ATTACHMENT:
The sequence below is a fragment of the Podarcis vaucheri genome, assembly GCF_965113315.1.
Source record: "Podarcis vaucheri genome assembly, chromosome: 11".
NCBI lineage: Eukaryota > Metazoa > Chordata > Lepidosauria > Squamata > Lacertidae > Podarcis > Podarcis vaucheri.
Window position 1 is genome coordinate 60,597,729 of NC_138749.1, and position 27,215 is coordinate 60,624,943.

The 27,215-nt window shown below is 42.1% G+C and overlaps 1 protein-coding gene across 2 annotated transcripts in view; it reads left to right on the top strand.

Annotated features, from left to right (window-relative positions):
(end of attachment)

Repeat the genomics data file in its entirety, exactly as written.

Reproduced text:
The sequence below is a fragment of the Podarcis vaucheri genome, assembly GCF_965113315.1.
Source record: "Podarcis vaucheri genome assembly, chromosome: 11".
NCBI lineage: Eukaryota > Metazoa > Chordata > Lepidosauria > Squamata > Lacertidae > Podarcis > Podarcis vaucheri.
Window position 1 is genome coordinate 60,597,729 of NC_138749.1, and position 27,215 is coordinate 60,624,943.

The 27,215-nt window shown below is 42.1% G+C and overlaps 1 protein-coding gene across 2 annotated transcripts in view; it reads left to right on the top strand.

Annotated features, from left to right (window-relative positions):